Endoscopic removal of a giant fibrovascular polyp of the esophagus

Annette M. Pham, Catherine J. Rees, Peter C Belafsky

Research output: Contribution to journalArticle

16 Scopus citations

Abstract

Objectives: Giant fibrovascular polyps of the esophagus are rare benign tumors originating from the proximal esophagus. These pedunculated lesions can grow to "giant" proportions. Asphyxiation from aspiration of the regurgitated polyp is a well-described cause of death. Traditional excision has involved a transcervical vertical esophagotomy. This report describes the successful endoscopic removal of a giant fibrovascular polyp of the esophagus. Results: A 63-year-old man with dwarfism and obstructive sleep apnea was referred for evaluation of an esophageal mass that was intermittently regurgitated into the hypopharynx. Office esophagoscopy demonstrated a 10-cm giant fibrovascular polyp originating just below the cricoid cartilage. During endoscopic removal, the base of the lesion was exposed with a Weerda bivalved laryngoscope. Bipolar cautery combined with a snare was used to transect the base with excellent hemostasis. No esophageal leak was noted on an esophagogram on postoperative day 3. The patient then resumed a liquid diet and was discharged home, resuming a regular diet within a week. Conclusions: Giant fibrovascular polyps of the esophagus are life-threatening because of potential airway obstruction. This report describes the successful endoscopic removal of a giant fibrovascular polyp, avoiding the potential morbidity associated with a transcervical vertical esophagotomy.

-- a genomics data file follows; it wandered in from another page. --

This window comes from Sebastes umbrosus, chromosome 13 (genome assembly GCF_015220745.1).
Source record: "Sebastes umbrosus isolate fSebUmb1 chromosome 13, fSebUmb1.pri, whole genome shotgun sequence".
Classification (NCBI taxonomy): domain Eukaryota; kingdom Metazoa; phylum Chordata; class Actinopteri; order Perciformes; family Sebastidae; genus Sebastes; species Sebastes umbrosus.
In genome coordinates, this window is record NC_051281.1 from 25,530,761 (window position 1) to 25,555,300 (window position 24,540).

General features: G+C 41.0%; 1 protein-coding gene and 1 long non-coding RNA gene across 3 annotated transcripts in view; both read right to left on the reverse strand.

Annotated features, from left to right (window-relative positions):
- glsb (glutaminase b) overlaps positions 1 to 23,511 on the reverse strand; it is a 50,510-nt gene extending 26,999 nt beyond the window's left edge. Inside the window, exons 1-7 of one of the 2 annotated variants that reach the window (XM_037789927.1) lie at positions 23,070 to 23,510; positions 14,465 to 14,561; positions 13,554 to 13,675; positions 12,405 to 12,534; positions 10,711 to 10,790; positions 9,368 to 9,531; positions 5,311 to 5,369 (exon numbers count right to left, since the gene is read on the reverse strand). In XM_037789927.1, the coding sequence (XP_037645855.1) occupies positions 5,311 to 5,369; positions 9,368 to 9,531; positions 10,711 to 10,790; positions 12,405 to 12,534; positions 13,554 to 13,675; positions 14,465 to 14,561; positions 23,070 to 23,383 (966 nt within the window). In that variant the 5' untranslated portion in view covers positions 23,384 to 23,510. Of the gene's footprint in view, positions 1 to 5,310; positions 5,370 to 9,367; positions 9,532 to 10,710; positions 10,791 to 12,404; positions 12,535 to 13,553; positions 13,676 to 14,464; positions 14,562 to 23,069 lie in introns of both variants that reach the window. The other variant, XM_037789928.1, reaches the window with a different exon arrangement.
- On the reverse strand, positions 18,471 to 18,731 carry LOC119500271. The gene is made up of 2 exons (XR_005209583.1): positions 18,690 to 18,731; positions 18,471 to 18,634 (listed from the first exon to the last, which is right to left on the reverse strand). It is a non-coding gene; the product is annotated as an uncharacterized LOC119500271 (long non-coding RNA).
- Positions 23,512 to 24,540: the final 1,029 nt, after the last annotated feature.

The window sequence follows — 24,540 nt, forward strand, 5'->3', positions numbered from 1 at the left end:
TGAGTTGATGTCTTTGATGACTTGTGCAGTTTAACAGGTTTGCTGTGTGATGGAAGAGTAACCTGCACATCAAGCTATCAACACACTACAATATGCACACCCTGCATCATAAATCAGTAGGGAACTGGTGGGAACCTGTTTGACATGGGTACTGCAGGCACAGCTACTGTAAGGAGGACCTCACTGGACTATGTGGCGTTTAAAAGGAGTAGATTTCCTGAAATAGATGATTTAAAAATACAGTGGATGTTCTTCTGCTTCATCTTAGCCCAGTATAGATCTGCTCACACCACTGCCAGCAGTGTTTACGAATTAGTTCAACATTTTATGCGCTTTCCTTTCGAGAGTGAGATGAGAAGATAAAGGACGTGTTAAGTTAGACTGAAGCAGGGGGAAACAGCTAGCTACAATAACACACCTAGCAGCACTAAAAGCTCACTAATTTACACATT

Original languageEnglish (US)
Pages (from-to)587-590
Number of pages4
JournalAnnals of Otology, Rhinology and Laryngology
Volume117
Issue number8
StatePublished - Aug 2008

Keywords

  • Benign tumor
  • Endoscopic management
  • Esophageal mass
  • Esophagus
  • Giant fibrovascular polyp
  • Polyp

ASJC Scopus subject areas

  • Otorhinolaryngology

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